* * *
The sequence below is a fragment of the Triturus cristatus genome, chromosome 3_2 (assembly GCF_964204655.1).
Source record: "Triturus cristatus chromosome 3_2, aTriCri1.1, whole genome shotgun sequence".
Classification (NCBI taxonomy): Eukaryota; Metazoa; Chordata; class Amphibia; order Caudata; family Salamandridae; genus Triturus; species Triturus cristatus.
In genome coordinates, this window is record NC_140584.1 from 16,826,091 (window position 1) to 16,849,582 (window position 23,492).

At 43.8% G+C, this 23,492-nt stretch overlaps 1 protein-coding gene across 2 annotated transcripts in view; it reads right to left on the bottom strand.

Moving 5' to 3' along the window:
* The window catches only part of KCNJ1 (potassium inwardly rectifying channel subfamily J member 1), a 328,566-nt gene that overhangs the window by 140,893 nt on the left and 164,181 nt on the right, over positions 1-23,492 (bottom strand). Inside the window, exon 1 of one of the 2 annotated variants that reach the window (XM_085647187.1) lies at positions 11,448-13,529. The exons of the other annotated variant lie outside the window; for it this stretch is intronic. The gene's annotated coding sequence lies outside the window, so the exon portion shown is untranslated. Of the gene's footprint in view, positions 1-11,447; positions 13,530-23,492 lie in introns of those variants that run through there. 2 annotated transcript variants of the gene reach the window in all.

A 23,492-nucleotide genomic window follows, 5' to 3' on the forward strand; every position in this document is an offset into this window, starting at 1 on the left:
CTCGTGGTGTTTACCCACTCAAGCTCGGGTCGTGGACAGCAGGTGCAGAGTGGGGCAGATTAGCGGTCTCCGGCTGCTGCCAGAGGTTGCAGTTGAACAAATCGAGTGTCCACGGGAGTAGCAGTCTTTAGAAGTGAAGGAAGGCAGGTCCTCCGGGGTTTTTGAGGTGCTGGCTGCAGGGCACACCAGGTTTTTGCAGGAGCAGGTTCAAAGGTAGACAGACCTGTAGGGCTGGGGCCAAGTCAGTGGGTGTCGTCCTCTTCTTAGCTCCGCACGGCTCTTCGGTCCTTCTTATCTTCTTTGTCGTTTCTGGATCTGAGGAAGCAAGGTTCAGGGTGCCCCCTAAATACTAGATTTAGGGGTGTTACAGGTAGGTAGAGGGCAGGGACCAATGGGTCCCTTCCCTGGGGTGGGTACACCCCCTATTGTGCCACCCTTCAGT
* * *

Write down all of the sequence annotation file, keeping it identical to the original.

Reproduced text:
The sequence below is a fragment of the Triturus cristatus genome, chromosome 3_2 (assembly GCF_964204655.1).
Source record: "Triturus cristatus chromosome 3_2, aTriCri1.1, whole genome shotgun sequence".
Classification (NCBI taxonomy): Eukaryota; Metazoa; Chordata; class Amphibia; order Caudata; family Salamandridae; genus Triturus; species Triturus cristatus.
In genome coordinates, this window is record NC_140584.1 from 16,826,091 (window position 1) to 16,849,582 (window position 23,492).

At 43.8% G+C, this 23,492-nt stretch overlaps 1 protein-coding gene across 2 annotated transcripts in view; it reads right to left on the bottom strand.

Moving 5' to 3' along the window:
* The window catches only part of KCNJ1 (potassium inwardly rectifying channel subfamily J member 1), a 328,566-nt gene that overhangs the window by 140,893 nt on the left and 164,181 nt on the right, over positions 1-23,492 (bottom strand). Inside the window, exon 1 of one of the 2 annotated variants that reach the window (XM_085647187.1) lies at positions 11,448-13,529. The exons of the other annotated variant lie outside the window; for it this stretch is intronic. The gene's annotated coding sequence lies outside the window, so the exon portion shown is untranslated. Of the gene's footprint in view, positions 1-11,447; positions 13,530-23,492 lie in introns of those variants that run through there. 2 annotated transcript variants of the gene reach the window in all.

A 23,492-nucleotide genomic window follows, 5' to 3' on the forward strand; every position in this document is an offset into this window, starting at 1 on the left:
CTCGTGGTGTTTACCCACTCAAGCTCGGGTCGTGGACAGCAGGTGCAGAGTGGGGCAGATTAGCGGTCTCCGGCTGCTGCCAGAGGTTGCAGTTGAACAAATCGAGTGTCCACGGGAGTAGCAGTCTTTAGAAGTGAAGGAAGGCAGGTCCTCCGGGGTTTTTGAGGTGCTGGCTGCAGGGCACACCAGGTTTTTGCAGGAGCAGGTTCAAAGGTAGACAGACCTGTAGGGCTGGGGCCAAGTCAGTGGGTGTCGTCCTCTTCTTAGCTCCGCACGGCTCTTCGGTCCTTCTTATCTTCTTTGTCGTTTCTGGATCTGAGGAAGCAAGGTTCAGGGTGCCCCCTAAATACTAGATTTAGGGGTGTTACAGGTAGGTAGAGGGCAGGGACCAATGGGTCCCTTCCCTGGGGTGGGTACACCCCCTATTGTGCCACCCTTCAGT